On whether Christopher Priest will be back in the Milestone fold:
Cowan: We love Christopher Priest.
Hudlin: I’m just gonna say it. So the drive from L.A. to San Diego is like three and a half hours long. I pretty much spent the entire trip talking to Christopher Priest as we were breaking a story. So then I got down here, I go to Denys, “Let me tell you what we’ve been working on.”
Cowan: Except it was at 1 o’clock in the morning. So we’re speaking for an hour at 1 o’clock in the morning. He’s telling me this story. It’s so good we stayed on the phone for an hour just talking about that like, “Dude. And then what happens? And then what happens? And then what happens?” I’m like, “Oh my god, I have to draw this right now.”
Hudlin: It’s so good, it’s so much fun. So then last night I was up, everybody was asleep, I’m like “OK,” because he sent me notes so I got like four different e-mails this morning. I’m like “Aaaaaaah!”
Cowan: To answer the question, yes.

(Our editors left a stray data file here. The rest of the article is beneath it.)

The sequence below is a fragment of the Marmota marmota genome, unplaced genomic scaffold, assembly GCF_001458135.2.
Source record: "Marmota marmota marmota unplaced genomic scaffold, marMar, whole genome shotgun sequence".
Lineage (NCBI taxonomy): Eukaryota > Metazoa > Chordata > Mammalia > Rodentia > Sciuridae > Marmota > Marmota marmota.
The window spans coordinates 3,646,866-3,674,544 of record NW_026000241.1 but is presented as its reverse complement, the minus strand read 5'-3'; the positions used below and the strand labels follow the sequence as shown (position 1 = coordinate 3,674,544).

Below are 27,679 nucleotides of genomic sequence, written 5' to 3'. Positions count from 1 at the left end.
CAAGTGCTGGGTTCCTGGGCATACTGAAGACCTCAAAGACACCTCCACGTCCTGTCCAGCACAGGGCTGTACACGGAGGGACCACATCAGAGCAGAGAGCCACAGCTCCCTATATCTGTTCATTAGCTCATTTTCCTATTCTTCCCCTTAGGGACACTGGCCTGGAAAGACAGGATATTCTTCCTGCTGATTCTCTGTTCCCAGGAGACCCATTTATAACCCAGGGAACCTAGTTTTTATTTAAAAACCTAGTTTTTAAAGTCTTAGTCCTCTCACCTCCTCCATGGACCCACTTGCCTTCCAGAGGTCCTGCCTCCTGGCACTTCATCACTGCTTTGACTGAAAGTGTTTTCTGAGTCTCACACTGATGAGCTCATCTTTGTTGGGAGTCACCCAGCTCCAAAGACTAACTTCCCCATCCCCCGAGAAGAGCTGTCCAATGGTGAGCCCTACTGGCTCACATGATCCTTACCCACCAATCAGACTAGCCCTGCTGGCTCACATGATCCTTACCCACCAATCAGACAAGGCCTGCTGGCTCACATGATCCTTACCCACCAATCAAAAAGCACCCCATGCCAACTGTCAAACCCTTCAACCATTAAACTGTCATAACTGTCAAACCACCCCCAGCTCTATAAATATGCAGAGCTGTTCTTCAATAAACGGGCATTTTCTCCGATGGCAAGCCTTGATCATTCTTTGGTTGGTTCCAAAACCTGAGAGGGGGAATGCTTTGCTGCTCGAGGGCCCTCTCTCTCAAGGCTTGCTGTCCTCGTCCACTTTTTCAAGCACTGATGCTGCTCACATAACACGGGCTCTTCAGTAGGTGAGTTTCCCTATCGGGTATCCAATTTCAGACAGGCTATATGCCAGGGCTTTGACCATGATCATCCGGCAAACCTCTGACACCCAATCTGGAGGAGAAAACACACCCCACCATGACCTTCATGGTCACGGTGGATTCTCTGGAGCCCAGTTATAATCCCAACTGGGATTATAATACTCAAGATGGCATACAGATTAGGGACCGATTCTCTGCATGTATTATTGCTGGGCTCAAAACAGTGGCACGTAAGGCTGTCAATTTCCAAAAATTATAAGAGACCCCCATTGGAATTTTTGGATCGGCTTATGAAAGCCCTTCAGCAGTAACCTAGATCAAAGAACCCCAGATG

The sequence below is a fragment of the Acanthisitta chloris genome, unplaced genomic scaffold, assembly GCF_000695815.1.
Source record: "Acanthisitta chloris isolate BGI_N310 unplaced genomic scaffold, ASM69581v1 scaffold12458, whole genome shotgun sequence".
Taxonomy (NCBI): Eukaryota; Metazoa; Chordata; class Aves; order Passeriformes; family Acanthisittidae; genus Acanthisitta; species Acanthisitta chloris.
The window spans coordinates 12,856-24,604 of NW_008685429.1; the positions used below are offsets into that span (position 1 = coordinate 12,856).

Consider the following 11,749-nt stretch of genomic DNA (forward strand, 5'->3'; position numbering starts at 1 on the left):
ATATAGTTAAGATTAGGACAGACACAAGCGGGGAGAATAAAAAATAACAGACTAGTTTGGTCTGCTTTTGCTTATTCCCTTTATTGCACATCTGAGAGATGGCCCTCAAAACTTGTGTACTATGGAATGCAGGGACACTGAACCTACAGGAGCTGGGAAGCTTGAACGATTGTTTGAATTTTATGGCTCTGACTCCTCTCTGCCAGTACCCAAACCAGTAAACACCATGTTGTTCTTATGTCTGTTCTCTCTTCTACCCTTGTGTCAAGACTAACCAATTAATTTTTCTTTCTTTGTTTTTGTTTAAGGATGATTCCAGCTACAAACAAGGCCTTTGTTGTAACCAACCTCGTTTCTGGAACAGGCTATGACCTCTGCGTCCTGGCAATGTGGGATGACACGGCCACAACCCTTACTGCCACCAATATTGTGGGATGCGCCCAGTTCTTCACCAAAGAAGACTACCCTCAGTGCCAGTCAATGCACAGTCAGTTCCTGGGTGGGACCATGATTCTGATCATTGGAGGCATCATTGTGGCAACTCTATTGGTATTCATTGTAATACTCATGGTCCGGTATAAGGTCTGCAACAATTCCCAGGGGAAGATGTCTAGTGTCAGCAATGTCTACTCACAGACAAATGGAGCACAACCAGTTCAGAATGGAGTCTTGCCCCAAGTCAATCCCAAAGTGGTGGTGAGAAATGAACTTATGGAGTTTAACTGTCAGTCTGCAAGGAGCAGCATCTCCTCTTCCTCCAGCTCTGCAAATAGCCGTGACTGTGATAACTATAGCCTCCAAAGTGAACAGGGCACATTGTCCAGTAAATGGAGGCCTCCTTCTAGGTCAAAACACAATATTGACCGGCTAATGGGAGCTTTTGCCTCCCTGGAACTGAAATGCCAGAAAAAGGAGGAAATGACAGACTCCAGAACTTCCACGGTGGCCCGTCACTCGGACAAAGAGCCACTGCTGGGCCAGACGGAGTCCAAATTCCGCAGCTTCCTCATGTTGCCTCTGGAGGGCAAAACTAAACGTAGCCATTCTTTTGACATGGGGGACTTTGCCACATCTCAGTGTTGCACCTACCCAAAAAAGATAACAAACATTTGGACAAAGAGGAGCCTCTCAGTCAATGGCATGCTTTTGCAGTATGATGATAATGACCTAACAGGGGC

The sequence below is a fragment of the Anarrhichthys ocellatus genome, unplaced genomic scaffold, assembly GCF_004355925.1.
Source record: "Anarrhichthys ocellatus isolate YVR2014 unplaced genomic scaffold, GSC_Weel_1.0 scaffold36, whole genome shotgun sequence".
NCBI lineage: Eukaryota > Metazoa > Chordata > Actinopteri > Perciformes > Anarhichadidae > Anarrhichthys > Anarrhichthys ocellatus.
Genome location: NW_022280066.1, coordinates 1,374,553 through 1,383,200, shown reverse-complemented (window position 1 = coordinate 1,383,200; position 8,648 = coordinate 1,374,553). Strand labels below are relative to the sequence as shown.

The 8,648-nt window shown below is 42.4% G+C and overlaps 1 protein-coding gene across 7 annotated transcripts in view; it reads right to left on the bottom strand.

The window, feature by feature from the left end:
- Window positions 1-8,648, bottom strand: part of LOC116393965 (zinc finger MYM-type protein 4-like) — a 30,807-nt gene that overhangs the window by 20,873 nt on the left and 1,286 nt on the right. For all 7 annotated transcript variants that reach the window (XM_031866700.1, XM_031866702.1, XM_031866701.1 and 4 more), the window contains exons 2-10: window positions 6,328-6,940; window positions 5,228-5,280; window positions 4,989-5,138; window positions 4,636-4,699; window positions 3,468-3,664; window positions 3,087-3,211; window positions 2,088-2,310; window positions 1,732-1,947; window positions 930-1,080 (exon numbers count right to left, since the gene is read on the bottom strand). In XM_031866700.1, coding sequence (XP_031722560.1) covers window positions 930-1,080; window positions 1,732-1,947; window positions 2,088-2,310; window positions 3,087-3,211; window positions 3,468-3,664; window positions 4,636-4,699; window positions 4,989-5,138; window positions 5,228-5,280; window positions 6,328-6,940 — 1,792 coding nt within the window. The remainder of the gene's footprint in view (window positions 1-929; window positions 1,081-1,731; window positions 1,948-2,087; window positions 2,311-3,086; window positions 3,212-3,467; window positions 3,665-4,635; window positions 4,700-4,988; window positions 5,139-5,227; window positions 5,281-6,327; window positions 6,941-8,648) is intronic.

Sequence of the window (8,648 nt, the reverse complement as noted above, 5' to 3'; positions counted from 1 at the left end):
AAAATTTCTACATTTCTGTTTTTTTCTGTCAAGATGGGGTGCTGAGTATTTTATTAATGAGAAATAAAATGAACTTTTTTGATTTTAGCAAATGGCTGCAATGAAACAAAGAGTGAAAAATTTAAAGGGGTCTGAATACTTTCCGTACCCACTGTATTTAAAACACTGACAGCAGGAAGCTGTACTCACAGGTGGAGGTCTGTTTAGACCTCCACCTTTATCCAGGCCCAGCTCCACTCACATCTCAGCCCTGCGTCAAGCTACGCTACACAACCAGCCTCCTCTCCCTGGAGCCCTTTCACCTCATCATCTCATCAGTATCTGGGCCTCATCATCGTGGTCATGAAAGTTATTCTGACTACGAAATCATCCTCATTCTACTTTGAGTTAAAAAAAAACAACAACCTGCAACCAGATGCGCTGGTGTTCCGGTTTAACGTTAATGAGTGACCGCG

Hudlin: And Christopher Priest, who we love, who we’ve always loved and we’re so happy to be working with him again, he was part of the original team.
Cowan: He was part of the original Milestone. That fifth Beatle that never really gets recognition.
Hudlin: But there’s been so many incredible high-level writers and artists who’ve been like, “What?! Milestone’s back? I’m in! When? Where?” It’s been incredible. The biggest names in the business are like, “We are down. We wanna be in.” We’re super excited about the amount of firepower we’re gonna bring.”
On what has Cowan so excited about the return and future of Milestone:
Cowan: It’s very simple. When we talk about Milestone and you said, “Well, first of all it’s a business.” And I’m thinking to myself, my first thing is, “I have to interrupt my man.” ‘Cause it’s not just a business, it’s a cause. It’s a mission. To me there is no — I feel intense about Milestone and the characters we do because to me there is no greater thing to do than to do something for our fans in this medium with these characters. That’s it for me. I’d be very happy if this is all I worked on for the rest of my career; doing these characters and doing it for this audience that I love.